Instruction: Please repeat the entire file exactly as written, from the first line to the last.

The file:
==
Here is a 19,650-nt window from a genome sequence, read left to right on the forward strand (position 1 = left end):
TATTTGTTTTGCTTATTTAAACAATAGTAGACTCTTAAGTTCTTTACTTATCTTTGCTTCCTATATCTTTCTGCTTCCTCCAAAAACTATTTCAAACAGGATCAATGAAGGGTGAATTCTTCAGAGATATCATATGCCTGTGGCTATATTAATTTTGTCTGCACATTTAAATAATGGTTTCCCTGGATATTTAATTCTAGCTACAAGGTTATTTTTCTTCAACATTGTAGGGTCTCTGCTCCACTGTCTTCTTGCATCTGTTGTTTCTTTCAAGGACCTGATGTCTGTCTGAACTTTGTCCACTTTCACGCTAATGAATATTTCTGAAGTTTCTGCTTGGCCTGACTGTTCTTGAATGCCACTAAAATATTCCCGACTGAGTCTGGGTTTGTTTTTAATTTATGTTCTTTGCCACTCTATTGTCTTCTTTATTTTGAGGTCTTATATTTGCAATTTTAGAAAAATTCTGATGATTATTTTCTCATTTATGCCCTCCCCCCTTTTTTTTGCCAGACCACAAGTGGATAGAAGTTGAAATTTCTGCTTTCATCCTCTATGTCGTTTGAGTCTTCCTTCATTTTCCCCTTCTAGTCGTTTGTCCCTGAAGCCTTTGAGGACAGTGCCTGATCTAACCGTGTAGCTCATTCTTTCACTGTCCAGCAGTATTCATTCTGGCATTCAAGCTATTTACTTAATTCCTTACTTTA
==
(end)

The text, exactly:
Here is a 19,650-nt window from a genome sequence, read left to right on the forward strand (position 1 = left end):
TATTTGTTTTGCTTATTTAAACAATAGTAGACTCTTAAGTTCTTTACTTATCTTTGCTTCCTATATCTTTCTGCTTCCTCCAAAAACTATTTCAAACAGGATCAATGAAGGGTGAATTCTTCAGAGATATCATATGCCTGTGGCTATATTAATTTTGTCTGCACATTTAAATAATGGTTTCCCTGGATATTTAATTCTAGCTACAAGGTTATTTTTCTTCAACATTGTAGGGTCTCTGCTCCACTGTCTTCTTGCATCTGTTGTTTCTTTCAAGGACCTGATGTCTGTCTGAACTTTGTCCACTTTCACGCTAATGAATATTTCTGAAGTTTCTGCTTGGCCTGACTGTTCTTGAATGCCACTAAAATATTCCCGACTGAGTCTGGGTTTGTTTTTAATTTATGTTCTTTGCCACTCTATTGTCTTCTTTATTTTGAGGTCTTATATTTGCAATTTTAGAAAAATTCTGATGATTATTTTCTCATTTATGCCCTCCCCCCTTTTTTTTGCCAGACCACAAGTGGATAGAAGTTGAAATTTCTGCTTTCATCCTCTATGTCGTTTGAGTCTTCCTTCATTTTCCCCTTCTAGTCGTTTGTCCCTGAAGCCTTTGAGGACAGTGCCTGATCTAACCGTGTAGCTCATTCTTTCACTGTCCAGCAGTATTCATTCTGGCATTCAAGCTATTTACTTAATTCCTTACTTTA